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Title: The design and evaluation of novel polyamine-cytotoxic conjugates as antitumour agents
Author: Holley, Jane Louise
Awarding Body: University of London
Current Institution: University College London (University of London)
Date of Award: 1993
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A polyamine uptake system for the transport of polyamines into tumours and rapidly proliferating cells has been described. In this study, the effect of conjugating cytotoxics to polyamine carriers on their delivery and cytotoxicity to tumour cells in vitro and in vivo was investigated. In Ehrlich Ascites tumour cells, a number of nitroimidazole-polyamine conjugates had a high affinity for the uptake system but were not toxic. A chlorambucil-spermidine conjugate was found to have a high affinity for the uptake system and 30-fold greater toxicity than chlorambucil to ADJ/PC6 plasmacytoma cells in vitro. Polyamine depletion further enhanced the toxicity of the conjugate. A 10,000-fold greater reactivity with naked DNA compared to chlorambucil was also seen. In vivo, however, chlorambucil-spermidine was only two fold more active than chlorambucil. A novel HPLC method for measuring chlorambucil and chlorambucil-spermidine in biological samples showed that the poor in vivo activity was not due to cleavage of the conjugate. In ADJ/PC6 cells in vitro and all tissues studied in vivo, there was enhanced uptake of chlorambucil-spermidine compared to chlorambucil. There was no apparent selective uptake of chlorambucil- spermidine into tumour tissue, even when pharmacokinetics and polyamine depletion were utilized in an attempt to increase the delivery to tissues with a polyamine uptake system. The role of the polyamine uptake system in the uptake of the chlorambucil-spermidine conjugate was unclear. In addition, unchanged chlorambucil-spermidine could still be detected in tissues several days after administration, suggesting that it may become bound intracellularly at sites distant from its DNA target. In four human ovarian carcinoma cell lines, the in vitro toxicity of chlorambucil-spermidine was greater than chlorambucil. Toxicity, however, did not appear to be related to the affinity of the conjugate for the polyamine uptake system or the ability of the different cells to accumulate polyamines. In summary, conjugation of chlorambucil to spermidine increased its delivery and toxicity to tumour cells both in vitro and in vivo. Conjugation of a polyamine to a cytotoxic clearly increased its affinity for DNA but the role of the polyamine uptake system in the delivery of the conjugate was unclear. Competition for DNA binding by endogenous polyamines and intracellular binding of chlorambucil-spermidine at sites distant from the DNA may have contributed to the poorer than expected in vivo activity.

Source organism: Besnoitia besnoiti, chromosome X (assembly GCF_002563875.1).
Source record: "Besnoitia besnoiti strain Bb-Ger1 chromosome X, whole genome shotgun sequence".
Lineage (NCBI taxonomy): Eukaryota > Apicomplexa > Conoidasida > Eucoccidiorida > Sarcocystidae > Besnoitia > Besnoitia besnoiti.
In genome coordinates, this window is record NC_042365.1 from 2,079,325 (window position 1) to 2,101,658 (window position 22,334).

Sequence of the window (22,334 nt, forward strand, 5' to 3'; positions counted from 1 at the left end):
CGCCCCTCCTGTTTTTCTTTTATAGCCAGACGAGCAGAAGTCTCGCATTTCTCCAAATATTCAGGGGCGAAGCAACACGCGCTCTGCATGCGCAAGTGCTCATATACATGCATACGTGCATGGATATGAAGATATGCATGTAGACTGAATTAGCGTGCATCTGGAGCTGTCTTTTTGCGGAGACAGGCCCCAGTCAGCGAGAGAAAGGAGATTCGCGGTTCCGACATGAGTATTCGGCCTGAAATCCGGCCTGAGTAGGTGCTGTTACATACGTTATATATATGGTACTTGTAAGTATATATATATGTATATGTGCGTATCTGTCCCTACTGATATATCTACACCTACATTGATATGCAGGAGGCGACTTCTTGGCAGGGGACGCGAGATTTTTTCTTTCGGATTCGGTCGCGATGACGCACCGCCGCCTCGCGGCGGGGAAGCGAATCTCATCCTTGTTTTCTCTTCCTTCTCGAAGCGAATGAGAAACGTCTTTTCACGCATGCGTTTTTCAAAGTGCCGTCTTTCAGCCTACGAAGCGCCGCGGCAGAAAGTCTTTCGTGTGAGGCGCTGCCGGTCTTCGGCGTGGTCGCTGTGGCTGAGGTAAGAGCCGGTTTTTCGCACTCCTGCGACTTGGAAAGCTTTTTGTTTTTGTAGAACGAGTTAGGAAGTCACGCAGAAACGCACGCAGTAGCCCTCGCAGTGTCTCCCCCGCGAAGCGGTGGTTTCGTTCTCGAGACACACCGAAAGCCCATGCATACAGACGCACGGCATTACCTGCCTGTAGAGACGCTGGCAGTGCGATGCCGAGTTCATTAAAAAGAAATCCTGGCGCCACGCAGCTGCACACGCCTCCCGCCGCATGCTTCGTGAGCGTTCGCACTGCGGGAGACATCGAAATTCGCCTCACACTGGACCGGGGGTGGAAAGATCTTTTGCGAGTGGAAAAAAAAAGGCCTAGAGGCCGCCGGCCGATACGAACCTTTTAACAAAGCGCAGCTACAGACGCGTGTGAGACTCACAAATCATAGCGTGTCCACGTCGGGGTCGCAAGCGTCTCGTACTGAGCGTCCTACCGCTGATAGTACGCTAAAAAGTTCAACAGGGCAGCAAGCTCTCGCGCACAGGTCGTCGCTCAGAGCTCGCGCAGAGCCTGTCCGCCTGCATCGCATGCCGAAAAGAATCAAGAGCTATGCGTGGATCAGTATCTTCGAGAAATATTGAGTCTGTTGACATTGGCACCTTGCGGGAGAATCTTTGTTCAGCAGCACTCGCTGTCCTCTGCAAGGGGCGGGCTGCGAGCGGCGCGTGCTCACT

Supervisor: Not available Sponsor: Not available
Qualification Name: Thesis (Ph.D.) Qualification Level: Doctoral
EThOS ID:  DOI: Not available